Friday, November 30, 2012

A Few Recent Scenes from the Wetlands

Excerpts from a short conversation I recently overheard at the wetlands...."It looks dead!" exclaimed the Turkey Vulture.

"It smells dead," replied a Crested Caracara from a neighboring fence post.

"I'll take it from here, Vulture!"

"No, you're not getting any either lady with the camera!"

A beautiful Tricolored Heron.

A very plump American Bittern.

A camouflaged Savannah Sparrow.

 A few Ring-necked ladies were hanging out.

This Red-shouldered Hawk was enjoying something gross.

A beautiful sunset to end the night!

Monday, November 26, 2012

Butterflies, Bees, & Moths, Oh My!

Passing through the local ponds to check out the birds has been a regular activity of mine for quite some time. Only recently though, have I started to take a closer look at some of the other creatures that dwell there. The perimeter of the ponds is lined with trees and fencing that is heavily blanketed with an assortment of vines and weeds.

Long-tailed Skipper

The variety of blossoms attract many different species of moths and butterflies that can be seen here year round.

Long-tailed Skipper

 When I was there over the weekend, I noted several small areas that had dozens of Zebra Longwings sipping nectar from the available flowers.This butterfly, which is one of the most abundant species found here, is Florida's official state butterfly.

Zebra Longwing

Gulf Fritillary butterflies are also popular here. This was one of the most vibrant ones I encountered on my visit.

Gulf Fritillary

As I was kneeling in grass, this worn looking Gulf Fritillary land nearby.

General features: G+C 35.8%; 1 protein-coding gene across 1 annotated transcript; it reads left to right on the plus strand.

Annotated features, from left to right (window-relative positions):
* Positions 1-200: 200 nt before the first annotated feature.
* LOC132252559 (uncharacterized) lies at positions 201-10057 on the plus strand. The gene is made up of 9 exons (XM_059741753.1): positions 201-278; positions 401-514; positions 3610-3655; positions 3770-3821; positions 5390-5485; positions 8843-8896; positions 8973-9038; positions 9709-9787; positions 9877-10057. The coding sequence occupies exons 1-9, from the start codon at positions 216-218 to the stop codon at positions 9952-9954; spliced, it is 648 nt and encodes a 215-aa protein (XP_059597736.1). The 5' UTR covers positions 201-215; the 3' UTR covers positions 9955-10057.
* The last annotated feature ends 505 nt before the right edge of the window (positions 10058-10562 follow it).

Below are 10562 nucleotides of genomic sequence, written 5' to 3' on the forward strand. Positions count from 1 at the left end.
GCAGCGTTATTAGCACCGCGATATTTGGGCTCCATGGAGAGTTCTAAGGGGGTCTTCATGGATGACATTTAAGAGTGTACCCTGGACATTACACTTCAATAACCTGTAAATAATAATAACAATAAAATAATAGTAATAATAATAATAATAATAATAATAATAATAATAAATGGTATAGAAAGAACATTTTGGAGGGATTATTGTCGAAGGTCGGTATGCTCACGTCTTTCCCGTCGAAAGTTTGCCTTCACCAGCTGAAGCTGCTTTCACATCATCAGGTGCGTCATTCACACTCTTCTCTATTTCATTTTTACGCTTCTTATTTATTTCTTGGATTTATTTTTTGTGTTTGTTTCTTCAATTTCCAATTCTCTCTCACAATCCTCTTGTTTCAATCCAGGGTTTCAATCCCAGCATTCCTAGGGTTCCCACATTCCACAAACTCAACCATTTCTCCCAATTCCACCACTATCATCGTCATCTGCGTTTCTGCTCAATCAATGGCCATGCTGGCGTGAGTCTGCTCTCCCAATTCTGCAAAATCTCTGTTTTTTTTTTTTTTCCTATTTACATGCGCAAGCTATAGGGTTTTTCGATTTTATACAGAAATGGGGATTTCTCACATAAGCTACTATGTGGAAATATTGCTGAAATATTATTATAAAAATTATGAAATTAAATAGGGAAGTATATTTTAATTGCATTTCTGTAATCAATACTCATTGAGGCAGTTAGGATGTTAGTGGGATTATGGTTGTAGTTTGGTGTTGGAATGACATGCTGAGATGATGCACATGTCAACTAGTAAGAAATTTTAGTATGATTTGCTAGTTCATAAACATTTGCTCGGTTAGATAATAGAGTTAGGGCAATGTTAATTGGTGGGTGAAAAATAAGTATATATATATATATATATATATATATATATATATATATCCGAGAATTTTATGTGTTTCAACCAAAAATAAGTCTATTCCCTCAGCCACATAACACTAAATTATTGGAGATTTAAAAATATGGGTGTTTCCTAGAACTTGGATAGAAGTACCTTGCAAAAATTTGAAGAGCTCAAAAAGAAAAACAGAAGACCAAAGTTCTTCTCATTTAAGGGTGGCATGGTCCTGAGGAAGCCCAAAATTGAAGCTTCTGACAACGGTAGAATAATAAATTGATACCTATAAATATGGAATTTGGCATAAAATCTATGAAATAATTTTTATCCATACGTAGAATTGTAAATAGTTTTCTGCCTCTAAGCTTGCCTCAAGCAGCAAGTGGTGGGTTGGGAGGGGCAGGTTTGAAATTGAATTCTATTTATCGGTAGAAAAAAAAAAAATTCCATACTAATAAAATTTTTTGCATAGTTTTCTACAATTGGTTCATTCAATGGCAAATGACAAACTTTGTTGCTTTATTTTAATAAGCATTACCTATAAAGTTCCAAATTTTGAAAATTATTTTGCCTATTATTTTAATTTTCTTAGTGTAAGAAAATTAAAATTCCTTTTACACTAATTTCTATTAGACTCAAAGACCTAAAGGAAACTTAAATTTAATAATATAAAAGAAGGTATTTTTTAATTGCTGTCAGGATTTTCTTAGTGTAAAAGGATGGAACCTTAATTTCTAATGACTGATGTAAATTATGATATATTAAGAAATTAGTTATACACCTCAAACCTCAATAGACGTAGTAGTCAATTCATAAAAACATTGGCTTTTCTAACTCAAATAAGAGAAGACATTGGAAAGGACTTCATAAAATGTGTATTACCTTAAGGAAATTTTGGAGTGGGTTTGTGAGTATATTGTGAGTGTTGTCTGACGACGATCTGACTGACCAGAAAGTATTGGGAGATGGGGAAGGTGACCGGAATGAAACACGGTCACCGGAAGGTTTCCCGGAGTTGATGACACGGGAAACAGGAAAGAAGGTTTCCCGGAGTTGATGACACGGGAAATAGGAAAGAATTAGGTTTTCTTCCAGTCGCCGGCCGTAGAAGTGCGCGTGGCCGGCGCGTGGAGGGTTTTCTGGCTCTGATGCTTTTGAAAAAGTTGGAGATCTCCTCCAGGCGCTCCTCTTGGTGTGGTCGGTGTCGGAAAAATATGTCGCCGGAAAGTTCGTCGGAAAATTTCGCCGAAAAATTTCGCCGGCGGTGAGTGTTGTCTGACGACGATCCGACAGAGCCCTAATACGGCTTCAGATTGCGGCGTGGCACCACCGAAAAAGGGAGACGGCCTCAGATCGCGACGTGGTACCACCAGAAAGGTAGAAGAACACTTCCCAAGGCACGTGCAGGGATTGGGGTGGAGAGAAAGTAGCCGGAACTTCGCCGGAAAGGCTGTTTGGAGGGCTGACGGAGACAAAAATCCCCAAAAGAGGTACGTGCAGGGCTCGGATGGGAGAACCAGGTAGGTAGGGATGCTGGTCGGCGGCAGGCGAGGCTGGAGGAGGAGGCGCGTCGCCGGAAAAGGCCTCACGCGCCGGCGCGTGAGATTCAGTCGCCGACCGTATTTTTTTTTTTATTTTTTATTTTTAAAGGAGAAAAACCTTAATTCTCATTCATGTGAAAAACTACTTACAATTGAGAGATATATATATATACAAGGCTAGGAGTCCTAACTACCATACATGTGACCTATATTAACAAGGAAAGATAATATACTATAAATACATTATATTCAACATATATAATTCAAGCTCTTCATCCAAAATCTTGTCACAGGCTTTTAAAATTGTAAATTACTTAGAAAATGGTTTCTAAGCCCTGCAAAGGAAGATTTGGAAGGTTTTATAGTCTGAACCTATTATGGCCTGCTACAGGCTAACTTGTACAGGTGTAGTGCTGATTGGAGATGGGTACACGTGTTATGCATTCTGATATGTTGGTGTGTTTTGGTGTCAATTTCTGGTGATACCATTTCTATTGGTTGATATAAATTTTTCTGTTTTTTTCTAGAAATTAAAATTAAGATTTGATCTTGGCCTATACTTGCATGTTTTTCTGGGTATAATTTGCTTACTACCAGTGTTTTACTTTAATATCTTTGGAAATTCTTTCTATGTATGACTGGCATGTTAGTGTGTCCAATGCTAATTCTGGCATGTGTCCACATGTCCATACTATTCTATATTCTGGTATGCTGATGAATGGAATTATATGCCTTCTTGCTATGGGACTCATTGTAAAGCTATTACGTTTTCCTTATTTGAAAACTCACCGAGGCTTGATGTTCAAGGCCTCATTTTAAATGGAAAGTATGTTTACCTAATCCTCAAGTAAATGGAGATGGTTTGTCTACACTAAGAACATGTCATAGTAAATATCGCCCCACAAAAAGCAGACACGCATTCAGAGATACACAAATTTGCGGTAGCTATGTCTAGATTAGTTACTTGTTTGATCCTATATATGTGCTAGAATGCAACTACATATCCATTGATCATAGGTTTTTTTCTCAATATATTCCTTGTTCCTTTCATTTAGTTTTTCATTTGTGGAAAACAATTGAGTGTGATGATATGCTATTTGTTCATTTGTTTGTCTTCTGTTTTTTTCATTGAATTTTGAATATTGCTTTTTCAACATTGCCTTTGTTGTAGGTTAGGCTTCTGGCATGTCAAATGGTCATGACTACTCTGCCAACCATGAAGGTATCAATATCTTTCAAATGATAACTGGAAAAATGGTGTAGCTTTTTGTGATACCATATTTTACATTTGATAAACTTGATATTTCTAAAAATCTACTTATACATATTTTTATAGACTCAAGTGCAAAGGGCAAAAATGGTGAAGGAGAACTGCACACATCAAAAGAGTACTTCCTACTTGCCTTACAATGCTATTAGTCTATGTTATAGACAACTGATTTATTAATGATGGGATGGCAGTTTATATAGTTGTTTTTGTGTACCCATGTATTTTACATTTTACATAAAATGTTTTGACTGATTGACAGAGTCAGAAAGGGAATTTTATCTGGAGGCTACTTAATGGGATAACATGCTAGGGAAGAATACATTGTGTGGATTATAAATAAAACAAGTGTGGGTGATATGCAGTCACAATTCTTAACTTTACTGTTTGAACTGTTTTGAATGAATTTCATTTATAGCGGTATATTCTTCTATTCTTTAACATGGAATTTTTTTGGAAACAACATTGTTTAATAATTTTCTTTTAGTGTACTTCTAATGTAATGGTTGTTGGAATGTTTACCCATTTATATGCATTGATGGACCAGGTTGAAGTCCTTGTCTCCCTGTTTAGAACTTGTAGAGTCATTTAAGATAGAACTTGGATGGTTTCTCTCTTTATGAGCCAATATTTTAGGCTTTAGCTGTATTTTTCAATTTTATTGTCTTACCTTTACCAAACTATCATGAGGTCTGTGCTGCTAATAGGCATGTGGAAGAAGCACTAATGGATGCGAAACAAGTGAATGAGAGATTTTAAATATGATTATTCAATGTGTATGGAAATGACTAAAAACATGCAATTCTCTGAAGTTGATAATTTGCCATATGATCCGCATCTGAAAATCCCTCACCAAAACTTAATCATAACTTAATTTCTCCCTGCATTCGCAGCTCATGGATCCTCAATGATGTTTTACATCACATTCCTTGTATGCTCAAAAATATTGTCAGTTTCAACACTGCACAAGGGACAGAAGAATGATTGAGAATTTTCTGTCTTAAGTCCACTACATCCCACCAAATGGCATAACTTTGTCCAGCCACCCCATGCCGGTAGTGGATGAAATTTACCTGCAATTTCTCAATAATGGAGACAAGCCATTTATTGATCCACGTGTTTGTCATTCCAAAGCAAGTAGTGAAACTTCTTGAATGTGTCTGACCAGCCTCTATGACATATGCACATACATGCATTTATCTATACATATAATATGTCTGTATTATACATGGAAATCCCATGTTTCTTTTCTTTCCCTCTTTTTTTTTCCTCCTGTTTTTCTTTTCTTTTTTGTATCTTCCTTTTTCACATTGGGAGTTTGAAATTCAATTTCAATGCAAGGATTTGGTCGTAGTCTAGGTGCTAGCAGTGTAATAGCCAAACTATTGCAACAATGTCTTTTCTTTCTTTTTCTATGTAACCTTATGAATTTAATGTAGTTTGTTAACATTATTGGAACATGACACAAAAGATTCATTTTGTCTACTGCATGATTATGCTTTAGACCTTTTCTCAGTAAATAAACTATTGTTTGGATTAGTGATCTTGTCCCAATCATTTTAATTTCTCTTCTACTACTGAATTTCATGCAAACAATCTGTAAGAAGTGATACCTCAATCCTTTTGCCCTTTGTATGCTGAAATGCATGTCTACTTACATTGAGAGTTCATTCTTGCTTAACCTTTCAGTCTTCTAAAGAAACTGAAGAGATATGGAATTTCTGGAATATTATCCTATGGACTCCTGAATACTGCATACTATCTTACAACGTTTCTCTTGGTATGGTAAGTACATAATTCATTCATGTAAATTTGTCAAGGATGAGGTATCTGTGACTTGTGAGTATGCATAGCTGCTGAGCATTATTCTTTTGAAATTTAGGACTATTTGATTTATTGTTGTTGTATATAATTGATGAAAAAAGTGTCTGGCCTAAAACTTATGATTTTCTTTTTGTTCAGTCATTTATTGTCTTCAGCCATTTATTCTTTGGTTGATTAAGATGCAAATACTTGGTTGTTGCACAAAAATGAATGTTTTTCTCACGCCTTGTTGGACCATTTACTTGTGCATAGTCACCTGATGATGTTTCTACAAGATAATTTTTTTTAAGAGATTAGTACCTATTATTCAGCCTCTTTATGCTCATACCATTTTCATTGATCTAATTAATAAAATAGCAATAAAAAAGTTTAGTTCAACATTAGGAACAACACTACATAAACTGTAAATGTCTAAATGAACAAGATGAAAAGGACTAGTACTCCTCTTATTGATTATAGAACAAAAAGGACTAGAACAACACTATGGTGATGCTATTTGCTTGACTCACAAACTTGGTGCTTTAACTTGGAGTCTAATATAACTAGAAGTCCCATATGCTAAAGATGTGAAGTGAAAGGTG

Gulf Fritillary

The butterfly sat motionless for a few moments, then began to curl its body into a strange position. It took me a moment to realize what I was observing.   I then realized that this butterfly, as it curled up its abdomen, was laying a tiny egg on a barren stick. I've never actually watched a butterfly lay an egg, but it was pretty fascinating to see this unexpected occurrence happen right next to me.

Gulf Fritillary

After she flew off, my son and I examined this tiny egg.

The stick seems like an unusual place for an egg to be laid as Gulf Fritillary usually lay their eggs on the leaves of the plentiful Purple Passionflowers that are here.

Have you hugged a tree lately?

Hope you have a great week!!!

Saturday, November 24, 2012

Huguenot Memorial Park

I've wanted to check out Huguenot Memorial Park, near Jacksonville, for quite some time, so I was happy to see it was only a few miles from where we were camping last week. The park is known to be a popular destination for Gulls, Terns, Skimmers, and a variety of shorebirds. Since I hadn't been to the park before, I didn't know that high tide wasn't a very good time for a visit. Beach volleyball anyone?

This is the same net at low tide. Is it just me or is that quite a tide?

This park has an interesting layout. It is actually shaped a bit like a horseshoe and is surrounded by three different bodies of water. The top photo was taken from the Ft. George River inlet side. The below photo was taken from the St. Johns River side, near the inlet. The Atlantic Ocean can be found on the east side of the park.

Since it was high tide, we spent most of the time observing the birds in the St.Johns River.

There was a large group of young Pelicans near the shore. The rest of the birds seemed a little preoccupied.

There was quite a crowd of birds escorting this fishing vessel in.

From a distance, I saw this enormous group of Black Skimmers heading towards me. The photo shows only about half of the group.

We came back for another brief visit later in the day at low tide. The beach is open to traffic at this time. The only other people out on this day were kite surfers due to the weather. Tall dunes outline the "horseshoe" shape of the park. The off limits center between the dunes is a critical wildlife nesting area where hundreds of shorebirds and terns nest each year.